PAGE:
Obama stressed the importance of targeting Islamic State militants in Syria and not focusing military attacks against rebel groups who oppose Syrian President Bashar al-Assad, the official said on customary condition of anonymity.
“The two presidents discussed the imperative of making progress on the Vienna process to bring about a ceasefire and political resolution to the civil war in Syria,” the official said, referring to international talks in the Austrian capital on the Syria crisis.
Obama told Putin he believes Assad must leave power as part of a that transition, and both leaders said their foreign ministers will continue to work on the diplomatic process, the official added.
Obama expressed regret over the recent death of a Russian pilot after Turkey shot down a Russian warplane at its border with Syria, the official said. The plane downing triggered Moscow’s deployment of an advanced missile system to Syria. Obama encouraged de-escalation between Russia and Turkey, the official said.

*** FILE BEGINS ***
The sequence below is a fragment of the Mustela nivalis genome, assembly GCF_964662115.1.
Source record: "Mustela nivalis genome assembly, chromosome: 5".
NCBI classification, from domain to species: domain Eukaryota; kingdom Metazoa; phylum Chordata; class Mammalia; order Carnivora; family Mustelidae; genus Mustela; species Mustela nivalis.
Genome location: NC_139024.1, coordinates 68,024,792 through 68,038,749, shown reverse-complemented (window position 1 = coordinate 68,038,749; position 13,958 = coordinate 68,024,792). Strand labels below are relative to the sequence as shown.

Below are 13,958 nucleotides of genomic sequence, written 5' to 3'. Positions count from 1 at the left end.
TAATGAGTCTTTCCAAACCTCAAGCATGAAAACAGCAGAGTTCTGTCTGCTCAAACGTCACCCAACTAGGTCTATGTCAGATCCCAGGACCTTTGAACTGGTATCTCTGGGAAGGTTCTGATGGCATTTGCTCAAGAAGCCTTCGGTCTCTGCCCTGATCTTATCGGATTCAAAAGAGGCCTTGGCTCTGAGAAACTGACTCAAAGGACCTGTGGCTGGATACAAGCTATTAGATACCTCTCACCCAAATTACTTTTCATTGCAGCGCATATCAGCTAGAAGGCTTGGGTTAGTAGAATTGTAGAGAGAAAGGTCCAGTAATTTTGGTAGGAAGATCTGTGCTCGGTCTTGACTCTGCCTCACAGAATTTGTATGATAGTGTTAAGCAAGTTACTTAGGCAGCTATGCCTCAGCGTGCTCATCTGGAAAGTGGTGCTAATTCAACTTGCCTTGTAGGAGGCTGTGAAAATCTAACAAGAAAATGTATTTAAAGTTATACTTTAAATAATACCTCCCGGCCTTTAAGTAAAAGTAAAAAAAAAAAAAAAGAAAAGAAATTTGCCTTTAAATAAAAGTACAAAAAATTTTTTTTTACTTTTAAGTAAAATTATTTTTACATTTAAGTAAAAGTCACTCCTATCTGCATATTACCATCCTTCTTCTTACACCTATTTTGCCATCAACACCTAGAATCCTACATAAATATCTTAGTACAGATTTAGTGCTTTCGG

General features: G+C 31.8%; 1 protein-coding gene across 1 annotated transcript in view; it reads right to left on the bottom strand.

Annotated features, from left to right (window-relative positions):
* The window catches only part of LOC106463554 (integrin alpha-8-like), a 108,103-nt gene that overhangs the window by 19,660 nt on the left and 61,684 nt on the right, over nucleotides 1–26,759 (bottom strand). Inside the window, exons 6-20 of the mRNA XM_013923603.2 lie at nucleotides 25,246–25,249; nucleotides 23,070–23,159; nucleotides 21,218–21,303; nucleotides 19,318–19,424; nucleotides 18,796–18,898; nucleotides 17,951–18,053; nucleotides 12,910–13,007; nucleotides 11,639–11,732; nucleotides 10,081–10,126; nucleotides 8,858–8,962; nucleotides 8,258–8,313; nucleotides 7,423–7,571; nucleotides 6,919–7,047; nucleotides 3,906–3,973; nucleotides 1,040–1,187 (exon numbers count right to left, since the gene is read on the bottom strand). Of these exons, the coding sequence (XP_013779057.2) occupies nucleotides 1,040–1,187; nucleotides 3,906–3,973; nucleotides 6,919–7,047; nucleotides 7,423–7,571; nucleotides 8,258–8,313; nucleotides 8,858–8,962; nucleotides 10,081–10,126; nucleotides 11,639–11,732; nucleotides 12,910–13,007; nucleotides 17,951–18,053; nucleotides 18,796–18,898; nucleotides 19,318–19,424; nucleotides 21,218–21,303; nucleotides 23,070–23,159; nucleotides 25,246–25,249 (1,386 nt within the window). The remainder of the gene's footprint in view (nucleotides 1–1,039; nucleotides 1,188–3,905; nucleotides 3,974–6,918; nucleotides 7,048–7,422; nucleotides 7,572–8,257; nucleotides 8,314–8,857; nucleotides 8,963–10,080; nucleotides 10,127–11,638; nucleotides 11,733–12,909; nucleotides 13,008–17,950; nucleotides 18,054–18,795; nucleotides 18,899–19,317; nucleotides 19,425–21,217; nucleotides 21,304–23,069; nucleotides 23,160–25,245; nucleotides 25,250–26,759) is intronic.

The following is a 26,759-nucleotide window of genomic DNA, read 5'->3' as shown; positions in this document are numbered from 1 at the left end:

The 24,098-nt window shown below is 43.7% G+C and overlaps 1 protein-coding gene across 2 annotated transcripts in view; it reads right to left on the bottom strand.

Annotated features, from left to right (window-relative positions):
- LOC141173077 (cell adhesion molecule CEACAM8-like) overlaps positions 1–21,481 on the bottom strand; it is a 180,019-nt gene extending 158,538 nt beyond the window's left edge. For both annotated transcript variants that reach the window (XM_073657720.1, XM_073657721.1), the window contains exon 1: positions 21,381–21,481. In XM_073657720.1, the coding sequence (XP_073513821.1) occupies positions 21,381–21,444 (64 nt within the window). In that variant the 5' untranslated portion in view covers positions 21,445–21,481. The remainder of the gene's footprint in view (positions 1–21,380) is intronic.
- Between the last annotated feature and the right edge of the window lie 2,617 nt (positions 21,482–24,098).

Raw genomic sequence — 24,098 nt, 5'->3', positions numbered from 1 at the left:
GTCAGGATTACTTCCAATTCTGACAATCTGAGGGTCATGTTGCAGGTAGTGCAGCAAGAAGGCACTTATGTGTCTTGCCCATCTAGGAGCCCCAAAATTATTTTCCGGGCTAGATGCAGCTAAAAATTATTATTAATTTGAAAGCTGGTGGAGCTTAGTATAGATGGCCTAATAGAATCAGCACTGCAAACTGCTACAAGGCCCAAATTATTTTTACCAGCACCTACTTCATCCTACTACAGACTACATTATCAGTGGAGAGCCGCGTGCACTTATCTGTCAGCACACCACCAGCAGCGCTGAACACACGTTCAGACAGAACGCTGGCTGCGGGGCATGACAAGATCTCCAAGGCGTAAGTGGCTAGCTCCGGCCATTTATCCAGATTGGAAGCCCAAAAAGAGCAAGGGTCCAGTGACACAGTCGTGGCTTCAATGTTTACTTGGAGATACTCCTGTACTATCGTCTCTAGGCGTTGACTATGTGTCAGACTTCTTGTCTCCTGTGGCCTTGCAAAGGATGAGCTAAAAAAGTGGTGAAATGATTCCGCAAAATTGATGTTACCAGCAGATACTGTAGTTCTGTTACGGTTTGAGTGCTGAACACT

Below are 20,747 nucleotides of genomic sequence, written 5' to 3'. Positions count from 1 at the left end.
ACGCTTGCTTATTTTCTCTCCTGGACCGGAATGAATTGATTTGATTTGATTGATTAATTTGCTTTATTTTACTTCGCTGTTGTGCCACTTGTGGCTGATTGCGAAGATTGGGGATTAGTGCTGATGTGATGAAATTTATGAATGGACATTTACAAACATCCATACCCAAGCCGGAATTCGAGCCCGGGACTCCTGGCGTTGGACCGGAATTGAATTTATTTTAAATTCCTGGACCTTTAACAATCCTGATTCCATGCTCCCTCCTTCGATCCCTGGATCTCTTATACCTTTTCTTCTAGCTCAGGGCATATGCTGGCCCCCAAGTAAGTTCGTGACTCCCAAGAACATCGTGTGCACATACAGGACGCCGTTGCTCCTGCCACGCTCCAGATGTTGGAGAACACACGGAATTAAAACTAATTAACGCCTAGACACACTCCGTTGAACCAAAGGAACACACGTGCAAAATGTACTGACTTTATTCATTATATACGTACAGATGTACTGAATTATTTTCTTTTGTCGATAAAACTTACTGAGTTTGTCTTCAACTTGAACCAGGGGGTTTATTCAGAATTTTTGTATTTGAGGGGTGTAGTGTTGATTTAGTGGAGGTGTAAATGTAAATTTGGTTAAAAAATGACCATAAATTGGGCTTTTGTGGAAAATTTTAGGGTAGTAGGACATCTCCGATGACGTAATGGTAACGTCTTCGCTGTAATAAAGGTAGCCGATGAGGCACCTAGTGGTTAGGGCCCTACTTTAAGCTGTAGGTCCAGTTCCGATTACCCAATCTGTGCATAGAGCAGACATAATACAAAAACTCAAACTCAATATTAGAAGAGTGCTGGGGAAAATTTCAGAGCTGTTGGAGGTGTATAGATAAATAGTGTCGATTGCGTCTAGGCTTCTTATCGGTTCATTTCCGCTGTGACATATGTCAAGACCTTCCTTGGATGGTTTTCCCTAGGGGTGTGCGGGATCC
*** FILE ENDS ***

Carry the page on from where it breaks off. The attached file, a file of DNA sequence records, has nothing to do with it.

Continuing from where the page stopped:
During the discussion, the American president also emphasized a diplomatic solution to the Ukraine crisis, adding that sanctions against Russia can be rolled back when Moscow honors the Minsk cease-fire accord, according to the White House official, who spoke on background.
The two leaders met for 30 minutes alongside the climate talks in Paris, the Kremlin said separately.
Kremlin says talks held on Turkey jet dispute, Syria
Russian President Vladimir Putin and U.S. President Barack Obama held talks for around 30 minutes on the sidelines of a summit in Paris on Monday at which the two leaders discussed the Syria and Ukraine crises, a Kremlin spokesman said.
Dmitry Peskov, the spokesman, told reporters that Obama had expressed regret at the meeting over the downing of a Russian plane by Turkish military jets, and that both sides had spoken in favor of moving towards a political settlement of the Syria crisis.
On Ukraine, the leaders noted the need for full implementation of the Minsk peace deal.